Virulent new strain sweeps the world

Tracing the virus
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The Independent Online

The Type O strain of foot-and-mouth disease involved in the new British outbreak is the most virulent mutation of the virus yet known.

The Type O strain of foot-and-mouth disease involved in the new British outbreak is the most virulent mutation of the virus yet known.

First identified in India in 1990, it has penetrated countries untouched by the disease for decades. Last year it appeared in Japan, South Africa, South Korea, Mongolia and Russia. Its arrival in the UK belies the belief that foot-and-mouth had been eradicated in Western Europe.

In South Africa, infected pig swill traced to a consignment of food waste illegally offloaded from an Asian boat into Durban harbour was thought responsible. In Japan, which had recorded no outbreak since 1908, the suspect was hay and silage imported from China and contaminated with infected faeces, urine or saliva. In the South Korean case, Chinese dust storms were suspected. But what are the likely scenarios in Britain?

One of the world's most contagious diseases, foot-and-mouth disease can not only pass from animal to animal at destructive speed; it can also travel by air, with the virus crossing distances of 150 miles or more.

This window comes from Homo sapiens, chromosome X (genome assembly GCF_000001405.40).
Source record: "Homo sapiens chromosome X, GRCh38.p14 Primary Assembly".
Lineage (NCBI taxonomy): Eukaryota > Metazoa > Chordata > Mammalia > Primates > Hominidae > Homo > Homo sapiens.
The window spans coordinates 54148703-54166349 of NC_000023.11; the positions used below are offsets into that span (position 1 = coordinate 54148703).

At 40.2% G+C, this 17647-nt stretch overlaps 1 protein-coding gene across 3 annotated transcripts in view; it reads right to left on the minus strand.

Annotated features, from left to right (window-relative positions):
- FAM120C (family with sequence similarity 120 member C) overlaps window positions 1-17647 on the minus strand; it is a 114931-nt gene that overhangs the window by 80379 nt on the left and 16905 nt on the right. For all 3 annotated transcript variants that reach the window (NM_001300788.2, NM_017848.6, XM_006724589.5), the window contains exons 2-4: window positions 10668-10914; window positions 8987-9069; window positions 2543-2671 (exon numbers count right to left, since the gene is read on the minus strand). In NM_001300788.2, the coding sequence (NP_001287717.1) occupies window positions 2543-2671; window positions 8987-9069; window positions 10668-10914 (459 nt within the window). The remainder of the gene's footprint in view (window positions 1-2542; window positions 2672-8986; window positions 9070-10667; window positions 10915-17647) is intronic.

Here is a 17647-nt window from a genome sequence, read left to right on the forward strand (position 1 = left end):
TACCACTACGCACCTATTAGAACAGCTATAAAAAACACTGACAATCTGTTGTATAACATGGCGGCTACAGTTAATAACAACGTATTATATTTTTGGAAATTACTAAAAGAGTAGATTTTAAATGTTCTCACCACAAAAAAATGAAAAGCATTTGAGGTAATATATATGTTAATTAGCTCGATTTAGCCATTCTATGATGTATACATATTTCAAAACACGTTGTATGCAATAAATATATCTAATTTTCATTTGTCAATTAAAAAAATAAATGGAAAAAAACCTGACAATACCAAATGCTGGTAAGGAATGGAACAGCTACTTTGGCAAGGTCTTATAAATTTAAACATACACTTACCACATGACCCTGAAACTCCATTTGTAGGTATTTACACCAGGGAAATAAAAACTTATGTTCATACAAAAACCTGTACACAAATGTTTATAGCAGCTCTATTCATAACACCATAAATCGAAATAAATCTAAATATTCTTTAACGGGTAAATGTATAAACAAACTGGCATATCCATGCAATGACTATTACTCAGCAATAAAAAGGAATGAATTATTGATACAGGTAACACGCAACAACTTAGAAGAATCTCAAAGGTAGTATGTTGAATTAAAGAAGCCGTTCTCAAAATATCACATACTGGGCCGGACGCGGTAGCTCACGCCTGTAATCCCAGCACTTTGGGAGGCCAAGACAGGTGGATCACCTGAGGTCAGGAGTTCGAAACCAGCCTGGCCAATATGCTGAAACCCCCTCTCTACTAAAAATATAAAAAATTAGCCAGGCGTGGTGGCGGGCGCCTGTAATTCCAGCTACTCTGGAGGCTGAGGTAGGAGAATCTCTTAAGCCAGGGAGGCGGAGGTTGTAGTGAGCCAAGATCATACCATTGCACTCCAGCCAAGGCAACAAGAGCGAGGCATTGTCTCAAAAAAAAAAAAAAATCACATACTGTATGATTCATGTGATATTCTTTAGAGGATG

But while airborne transmission was responsible for the last recorded case of foot-and-mouth in Britain in the Isle of Wight in 1981, when a partially inactivated foot-and-mouth vaccine passed across the Channel from Brittany, such a repetition is impossible this time, experts say, because there have been no cases nearby for years.

Experts have also all but dismissed the legal import of diseased carcasses or processed meat as the origin. Since the infamous British outbreak in 1967-68, when frozen Argentinian lamb carcasses were responsible, import regulations have been tightened up immeasurably.

Meat may no longer be legally imported from countries where the disease is known to be present, and meat imports must be stripped of the bone and glandular tissue that can harbour foot-and-mouth after an animal's death.

According to Dr Andrew James, director of the veterinary epidemiology unit at the University of Reading, "the possibility of importing foot-and-mouth disease as part of the regulated meat trade is extremely unlikely. It would be amazing if the virus got through these levels of controls."

One real possibility is that the infection was brought into the country on the shirt collar, hat or shoes of a member of the public.

"Someone could have brought in the contaminated material. They could have been visiting a farm with contamination abroad and be carrying it on their boots, clothing or even under their fingernails," said Dr Paul Kitching, head of exotic disease research at the Institute of Animal Health in Pirbright, Surrey, the global reference library for foot-and-mouth and the institute which has been leading the scientific investigation into the new British epidemic.